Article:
Suzuki-DR650,-Spitzkoppe-header

From Swakopmund to Spitzkoppe

| Blog Namibia

Finally! Normally packing and loading our bikes is a chore, but this time I am enjoying it one hundred percent as it means we are leaving Swakopmund! We managed to hit the road around 9am, heading north along the coast riding causally at 80 kilometers per hour. The road was constructed of salt but felt firm and smooth under my tires. In fact it felt as if you were riding on ordinary asphalt. Not far out of Swakopmund, we stopped in to look at a shipwreck, half submerged under the high tide. As soon as we parked the bikes, Mike was getting hounded by tourist touts trying to sell him precious stones while I took some quick mementos.

Shipwreak, Namibia

Shipwreak, Namibia

Just before lunch time we arrived at a village, on the coast, we needed to pick up some groceries and have an early lunch before we headed inland. As we walked into the quaint little tea shop, you could see the owner’s eyes light up at the sight of us. We sat down in front of a window to get a good view of our bikes. There were plenty of people interested in us, but none of them inappropriately touched our bikes. As we were getting ready to leave, I noticed someone had put a cute little red badge on both of our sockmonkeys. The badge read “I Am Unique”. I smiled, that was very thoughtful of someone!

Mr Sockmonkey, Namibia

From this town we turned inland, following what Namibia calls a “D” road. On the horizon, you could just make out a small hill. As it grew, I knew that was where were heading for the night, there was no mistaking it! As the mountain grew, so did the temperatures. After seven long cold weeks in Swakopmund, it was sure nice to feel the sun heat up your skin, after peeling off all the layers of winter gear.

Bikram Yoga
Bikram Yoga Motorcycle Style

Eventually we came to our turn off onto yet another smaller road that would lead us directly to Spitzkoppe, through the backway. With the road conditions slightly worsening, we pull over to let tourist in a rented four by four go past. I really hate it when people don’t give you enough room when riding on unpredictable roads. Who knows what can happen. These people quickly became annoying, they went through a farm gate, looked up and saw we were only several meters behind them but still closed the gate on us. On one hand, I am happy they did that as it’s good practice, but on the other hand he could have waited a few seconds as we rode through.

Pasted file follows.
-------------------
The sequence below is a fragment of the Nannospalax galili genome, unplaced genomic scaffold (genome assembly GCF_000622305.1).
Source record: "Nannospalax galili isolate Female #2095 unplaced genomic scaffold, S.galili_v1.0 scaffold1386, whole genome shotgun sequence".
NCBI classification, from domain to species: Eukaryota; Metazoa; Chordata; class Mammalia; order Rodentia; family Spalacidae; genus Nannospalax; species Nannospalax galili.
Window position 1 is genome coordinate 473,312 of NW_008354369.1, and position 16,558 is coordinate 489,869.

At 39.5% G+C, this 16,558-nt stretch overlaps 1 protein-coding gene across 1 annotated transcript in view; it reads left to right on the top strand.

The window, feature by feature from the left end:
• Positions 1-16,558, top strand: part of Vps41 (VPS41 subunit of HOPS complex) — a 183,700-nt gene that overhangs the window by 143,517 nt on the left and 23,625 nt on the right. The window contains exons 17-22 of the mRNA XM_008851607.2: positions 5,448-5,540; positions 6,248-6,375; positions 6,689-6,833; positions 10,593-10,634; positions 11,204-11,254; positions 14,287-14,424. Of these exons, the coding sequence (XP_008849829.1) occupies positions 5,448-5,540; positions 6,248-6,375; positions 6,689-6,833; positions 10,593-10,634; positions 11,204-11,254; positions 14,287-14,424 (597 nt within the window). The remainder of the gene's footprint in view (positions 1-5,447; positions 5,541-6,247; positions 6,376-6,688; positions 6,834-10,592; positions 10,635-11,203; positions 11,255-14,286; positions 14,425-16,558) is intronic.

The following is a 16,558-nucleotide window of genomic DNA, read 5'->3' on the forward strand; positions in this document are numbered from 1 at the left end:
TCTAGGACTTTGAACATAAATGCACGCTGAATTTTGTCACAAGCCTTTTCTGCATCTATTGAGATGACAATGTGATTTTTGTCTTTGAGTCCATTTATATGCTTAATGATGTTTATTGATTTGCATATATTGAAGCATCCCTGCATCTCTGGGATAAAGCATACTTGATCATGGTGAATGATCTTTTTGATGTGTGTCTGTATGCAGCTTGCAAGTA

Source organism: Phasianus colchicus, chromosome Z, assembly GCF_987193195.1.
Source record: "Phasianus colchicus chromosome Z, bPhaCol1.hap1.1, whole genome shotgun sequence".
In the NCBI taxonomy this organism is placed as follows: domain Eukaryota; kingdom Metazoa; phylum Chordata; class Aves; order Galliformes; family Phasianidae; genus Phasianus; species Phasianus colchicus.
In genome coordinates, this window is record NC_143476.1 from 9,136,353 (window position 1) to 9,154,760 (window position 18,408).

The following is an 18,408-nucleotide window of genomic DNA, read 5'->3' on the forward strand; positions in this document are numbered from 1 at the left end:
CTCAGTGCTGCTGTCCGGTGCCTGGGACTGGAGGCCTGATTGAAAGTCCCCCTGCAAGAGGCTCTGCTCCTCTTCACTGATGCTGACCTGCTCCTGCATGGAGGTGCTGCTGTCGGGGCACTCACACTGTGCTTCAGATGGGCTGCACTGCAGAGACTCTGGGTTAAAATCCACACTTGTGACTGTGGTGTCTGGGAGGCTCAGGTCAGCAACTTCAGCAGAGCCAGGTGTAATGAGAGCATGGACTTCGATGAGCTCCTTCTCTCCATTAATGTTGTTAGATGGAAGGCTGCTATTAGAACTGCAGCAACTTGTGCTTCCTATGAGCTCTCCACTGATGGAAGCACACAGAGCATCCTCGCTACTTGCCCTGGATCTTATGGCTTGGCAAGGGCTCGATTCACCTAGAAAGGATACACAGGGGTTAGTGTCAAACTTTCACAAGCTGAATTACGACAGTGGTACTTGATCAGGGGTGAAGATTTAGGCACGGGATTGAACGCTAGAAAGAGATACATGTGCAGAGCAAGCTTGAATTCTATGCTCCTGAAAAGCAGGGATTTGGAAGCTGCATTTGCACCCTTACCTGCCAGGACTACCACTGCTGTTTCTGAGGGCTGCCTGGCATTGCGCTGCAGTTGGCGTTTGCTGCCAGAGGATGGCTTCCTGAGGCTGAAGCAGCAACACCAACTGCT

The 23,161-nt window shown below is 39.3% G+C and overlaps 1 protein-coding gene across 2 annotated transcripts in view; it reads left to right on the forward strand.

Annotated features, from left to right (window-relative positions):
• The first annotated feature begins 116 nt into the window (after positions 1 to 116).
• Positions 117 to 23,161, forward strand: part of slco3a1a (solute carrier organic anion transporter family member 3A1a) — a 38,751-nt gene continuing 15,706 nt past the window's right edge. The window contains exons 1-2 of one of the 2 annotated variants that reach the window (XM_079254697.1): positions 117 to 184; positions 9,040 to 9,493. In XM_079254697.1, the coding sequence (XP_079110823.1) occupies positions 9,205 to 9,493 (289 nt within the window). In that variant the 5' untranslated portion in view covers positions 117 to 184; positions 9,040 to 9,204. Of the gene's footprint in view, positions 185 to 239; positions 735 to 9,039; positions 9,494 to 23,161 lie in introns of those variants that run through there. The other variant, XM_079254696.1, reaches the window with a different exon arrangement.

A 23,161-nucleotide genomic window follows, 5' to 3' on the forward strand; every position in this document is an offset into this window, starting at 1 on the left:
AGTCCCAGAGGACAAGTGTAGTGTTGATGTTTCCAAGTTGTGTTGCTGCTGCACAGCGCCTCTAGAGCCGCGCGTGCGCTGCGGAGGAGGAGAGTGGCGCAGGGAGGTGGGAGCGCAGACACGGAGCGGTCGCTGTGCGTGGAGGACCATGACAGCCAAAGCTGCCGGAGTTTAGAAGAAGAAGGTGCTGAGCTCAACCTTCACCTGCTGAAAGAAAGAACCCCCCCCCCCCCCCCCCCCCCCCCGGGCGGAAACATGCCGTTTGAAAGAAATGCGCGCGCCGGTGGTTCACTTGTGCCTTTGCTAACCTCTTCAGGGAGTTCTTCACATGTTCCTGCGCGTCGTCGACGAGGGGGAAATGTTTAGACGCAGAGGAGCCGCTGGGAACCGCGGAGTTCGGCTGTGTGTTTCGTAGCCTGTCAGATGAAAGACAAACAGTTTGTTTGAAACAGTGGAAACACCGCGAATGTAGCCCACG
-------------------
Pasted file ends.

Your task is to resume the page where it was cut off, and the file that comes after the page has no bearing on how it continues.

On the Way to Spitzkoppe, Namibia

Further down the road, they pulled over to take pictures of the Spitzkoppe mountain that now towered above us. Mike rode past them. Then as I was about to pass, they decided to pull out on me.”Ugh! What are you thinking?!”, I semi-scream to myself, “Now, you want to split us up!” I slowed down to let them take the lead, then they changed their mind once again and let me go past, with a friendly wave. These people were dangerous, not intentionally, but just out of carelessness. We got clear of them and gained a little bit of distance. Then it was our turn to take a break and grab a drink of water. They passed us slowly and I just hoped it was the last time we would meet them on this road.

Suzuki DR650, Spitzkoppe , Namibia

After our cat and mouse incident, we followed the road, right up to the base of the mountain we had watched growing taller all day. Then the road folded its way through between the golden stone mountains, and large smooth boulders. It was so beautiful. I kept one eye on the road and one looking all about me. Eventually we found the reception and were given a beautiful campsite for the night, far away from everyone else. Most people go for hikes up to the arch or go rock climbing here. The famous arch was 5 kilometers back and in this heat we would need a ton of water to even walk there! We really didn’t want to unpack our bikes so we decided to just enjoy our camp and its environment.

Breakfast, Spitzkoppe, Namibia

Camping at Spitzkoppe, Namibia

In the morning we rode on a nice gravel road until it met up with the main highway, and from there we drove into Windhoek, the capital of Namibia.